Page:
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Car theft. It’s something you think will never happen to you…until it does.

Unfortunately, car theft is all too common in the United States, with a car stolen every 26.4 seconds according to the FBI. And the odds of experiencing car theft are even higher if you live in a busy urban area.

Luckily, you have options. With the right car insurance, you can recover from the financial loss that comes with car theft.

And remember: we has the tools you need to weigh your options and compare quotes so that you can make empowered decisions about your car insurance.

Your car has been stolen. Now what?
You walk out to your parking space and find it empty. Your car is gone—and your first instinct is probably to panic. This is completely understandable. But the first thing you should do is take a deep breath and spring into action.

Once you are sure your car has been stolen (and not towed), the first thing to do is call the police. The sooner you call them, the better your chances are of recovering your stolen vehicle. You’ll want to file a police report and outline the basic details of your car: the make and model, the license plate number, where you were parked, and any other relevant information.

Then, it’s time to reach out to your car insurance company. Depending on the type of coverage you have, you could receive a payout equal to the value of your vehicle.

Does your car insurance cover theft? It depends.
Keeping track of the different types of car insurance can make your head spin. A straightforward way to think of car insurance is in terms of collision coverage versus comprehensive coverage.

As the name suggests, collision insurance covers car accidents. Meanwhile, comprehensive insurance covers just about everything else, like weather-related damage, vandalism and, of course, auto theft.

Comprehensive car insurance isn’t required. Liability insurance is what almost all drivers have, and it’s not enough to cover your car in the case of theft. Because comprehensive insurance is an optional form of additional coverage, you’ll want to reach out to your provider and double-check if you have it. If you have a new vehicle or if you live in an area where car theft is common, it’s probably a good idea to look into comprehensive coverage.

Additionally, comprehensive coverage will cover damage to your car during the theft, such as broken windows or broken door locks.

So, how does the claims process work?
Once you file an insurance claim, you’ll have to wait a bit before receiving a payout. First, your insurance company will inspect the situation to make sure your car was stolen. If everything checks out, your insurance provider will calculate the actual cash value (ACV) of your car. To do so, it will take into account the original cost of your vehicle and the general wear and tear it has taken on.

After a waiting period of a few weeks, your car insurance company will reimburse you based on the ACV they’ve calculated (minus your deductible). Feel free to negotiate with your insurance company if you feel the ACV they’ve calculated is too low. After all, an adjuster will typically start on the low end when calculating ACVs.

Does car insurance cover theft of personal items?
What if your car is still in its original parking spot—but some pricey items that were inside the vehicle are missing? Laptops, cell phones, purses, and other personal property are commonly stolen from cars, but unfortunately, comprehensive coverage doesn’t cover these stolen items. Instead, homeowners insurance or renters insurance might protect you from these unfortunate situations.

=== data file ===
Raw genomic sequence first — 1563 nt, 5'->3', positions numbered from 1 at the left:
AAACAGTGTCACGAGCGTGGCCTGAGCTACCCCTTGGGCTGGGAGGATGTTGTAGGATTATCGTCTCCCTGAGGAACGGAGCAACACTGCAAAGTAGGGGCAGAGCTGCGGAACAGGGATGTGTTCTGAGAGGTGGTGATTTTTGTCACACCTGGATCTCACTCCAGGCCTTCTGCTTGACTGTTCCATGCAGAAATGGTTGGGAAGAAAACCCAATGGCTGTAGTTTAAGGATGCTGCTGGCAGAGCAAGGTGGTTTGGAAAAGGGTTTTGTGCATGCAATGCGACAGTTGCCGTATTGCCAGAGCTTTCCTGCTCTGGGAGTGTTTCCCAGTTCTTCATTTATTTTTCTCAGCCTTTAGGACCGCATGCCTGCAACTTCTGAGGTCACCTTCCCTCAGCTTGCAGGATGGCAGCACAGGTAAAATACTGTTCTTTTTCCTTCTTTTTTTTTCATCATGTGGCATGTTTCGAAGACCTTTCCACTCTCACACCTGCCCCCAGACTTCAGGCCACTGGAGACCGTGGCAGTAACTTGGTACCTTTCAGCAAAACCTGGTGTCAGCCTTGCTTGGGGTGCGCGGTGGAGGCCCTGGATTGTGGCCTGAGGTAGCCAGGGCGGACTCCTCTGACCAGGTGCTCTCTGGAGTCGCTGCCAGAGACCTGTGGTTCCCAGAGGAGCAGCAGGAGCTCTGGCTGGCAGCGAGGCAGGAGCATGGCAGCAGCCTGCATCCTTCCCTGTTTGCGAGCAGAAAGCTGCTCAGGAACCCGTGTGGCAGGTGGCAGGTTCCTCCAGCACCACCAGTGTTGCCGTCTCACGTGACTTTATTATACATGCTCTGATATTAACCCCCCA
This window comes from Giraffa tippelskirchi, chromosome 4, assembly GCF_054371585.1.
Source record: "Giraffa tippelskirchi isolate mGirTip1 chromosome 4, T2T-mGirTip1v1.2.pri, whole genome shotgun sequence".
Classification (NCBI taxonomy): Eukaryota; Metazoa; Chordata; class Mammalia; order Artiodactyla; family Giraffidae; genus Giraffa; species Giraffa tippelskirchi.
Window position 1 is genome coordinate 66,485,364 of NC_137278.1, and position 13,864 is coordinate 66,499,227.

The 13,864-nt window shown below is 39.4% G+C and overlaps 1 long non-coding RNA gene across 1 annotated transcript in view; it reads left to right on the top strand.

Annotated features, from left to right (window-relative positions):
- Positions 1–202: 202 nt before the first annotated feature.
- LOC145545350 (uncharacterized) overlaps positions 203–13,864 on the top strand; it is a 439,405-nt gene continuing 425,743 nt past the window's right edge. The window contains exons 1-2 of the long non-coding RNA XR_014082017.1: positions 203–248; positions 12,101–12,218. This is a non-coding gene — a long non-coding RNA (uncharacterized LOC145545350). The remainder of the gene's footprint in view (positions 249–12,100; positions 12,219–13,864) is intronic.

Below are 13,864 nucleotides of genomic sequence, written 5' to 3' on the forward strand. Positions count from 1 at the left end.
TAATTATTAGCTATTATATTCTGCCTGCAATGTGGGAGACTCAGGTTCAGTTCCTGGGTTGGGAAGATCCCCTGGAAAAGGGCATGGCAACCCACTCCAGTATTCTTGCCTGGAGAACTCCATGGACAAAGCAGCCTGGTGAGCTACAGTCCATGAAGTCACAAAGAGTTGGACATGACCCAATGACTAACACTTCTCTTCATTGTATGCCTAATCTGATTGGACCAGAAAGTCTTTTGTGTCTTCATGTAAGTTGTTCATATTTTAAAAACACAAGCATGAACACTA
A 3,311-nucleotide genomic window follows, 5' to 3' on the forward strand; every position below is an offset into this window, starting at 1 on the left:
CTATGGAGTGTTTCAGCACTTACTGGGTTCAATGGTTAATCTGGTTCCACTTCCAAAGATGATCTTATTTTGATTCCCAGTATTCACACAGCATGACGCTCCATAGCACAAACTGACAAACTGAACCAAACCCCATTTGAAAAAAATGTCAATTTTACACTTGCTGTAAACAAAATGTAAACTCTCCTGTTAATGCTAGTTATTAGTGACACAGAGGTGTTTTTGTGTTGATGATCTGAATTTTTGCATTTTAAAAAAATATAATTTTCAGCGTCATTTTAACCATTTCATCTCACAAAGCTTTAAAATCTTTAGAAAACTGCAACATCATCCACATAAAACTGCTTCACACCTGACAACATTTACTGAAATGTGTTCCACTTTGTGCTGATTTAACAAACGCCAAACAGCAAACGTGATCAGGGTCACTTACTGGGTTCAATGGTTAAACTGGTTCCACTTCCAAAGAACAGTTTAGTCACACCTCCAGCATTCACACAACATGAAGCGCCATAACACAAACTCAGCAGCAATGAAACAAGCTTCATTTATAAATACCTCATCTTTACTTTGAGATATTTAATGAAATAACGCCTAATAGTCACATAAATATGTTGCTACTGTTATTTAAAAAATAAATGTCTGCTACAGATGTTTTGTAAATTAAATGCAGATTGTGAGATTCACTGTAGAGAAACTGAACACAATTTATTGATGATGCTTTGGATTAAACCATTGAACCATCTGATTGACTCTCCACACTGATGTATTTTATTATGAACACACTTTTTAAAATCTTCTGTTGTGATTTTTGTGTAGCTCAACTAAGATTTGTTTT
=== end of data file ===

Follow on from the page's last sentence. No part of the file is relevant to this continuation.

If your car was damaged during this break-in, you can file a claim. Broken windows and broken locks that might lead up to vehicle theft can be covered by comprehensive coverage.

What are some other factors to keep in mind?
With the rise of keyless vehicles, more drivers are leaving their key fobs in their cars. This phenomenon is leading to an increase in car thefts with keys still in the car, which can make the claims process trickier. Check your insurance policy or talk to an insurance agent—but know that in most cases comprehensive auto insurance covers losses even if you left a key or fob in the car.

If your car is stolen, you may need to rent a car for a few weeks as you wait for your claim or your vehicle recovery. You’ll likely be given a claim limit to help cover the costs of a rental vehicle. If your original car is deemed a total loss, you will only have a certain amount of time to use a rental car. Eventually, you’ll need to find a replacement car.

What happens if your car is recovered?
If you promptly called the police after your car was stolen, there’s a possibility your car will be recovered. If this is the case, you can get the stolen car assessed after its recovery. If the vehicle has incurred damage since its theft, you could be reimbursed for these repair costs if you have comprehensive coverage. If there is so much damage, the car might be considered a total loss, and you’ll be awarded the ACV of the vehicle.

If your car is recovered after receiving your claim, you may have to give up your claim…or your vehicle. Be sure to have this conversation with your auto insurance company.

we helps you find the right auto insurance for whatever comes your way. Finding the insurance coverage that meets your needs can be complicated—but we makes the process easy by helping you quickly compare your options and choose what policy works for you.

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